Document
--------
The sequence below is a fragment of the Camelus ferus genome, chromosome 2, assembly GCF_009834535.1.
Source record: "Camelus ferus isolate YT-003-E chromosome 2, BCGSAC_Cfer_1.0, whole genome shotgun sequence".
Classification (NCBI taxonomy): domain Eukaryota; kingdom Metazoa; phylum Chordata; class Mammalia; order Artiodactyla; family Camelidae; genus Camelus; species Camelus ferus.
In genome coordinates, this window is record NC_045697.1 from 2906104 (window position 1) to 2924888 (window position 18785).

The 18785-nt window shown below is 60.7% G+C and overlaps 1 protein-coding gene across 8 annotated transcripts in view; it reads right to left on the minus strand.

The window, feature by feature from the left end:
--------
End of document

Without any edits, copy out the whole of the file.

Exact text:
The sequence below is a fragment of the Camelus ferus genome, chromosome 2, assembly GCF_009834535.1.
Source record: "Camelus ferus isolate YT-003-E chromosome 2, BCGSAC_Cfer_1.0, whole genome shotgun sequence".
Classification (NCBI taxonomy): domain Eukaryota; kingdom Metazoa; phylum Chordata; class Mammalia; order Artiodactyla; family Camelidae; genus Camelus; species Camelus ferus.
In genome coordinates, this window is record NC_045697.1 from 2906104 (window position 1) to 2924888 (window position 18785).

The 18785-nt window shown below is 60.7% G+C and overlaps 1 protein-coding gene across 8 annotated transcripts in view; it reads right to left on the minus strand.

The window, feature by feature from the left end: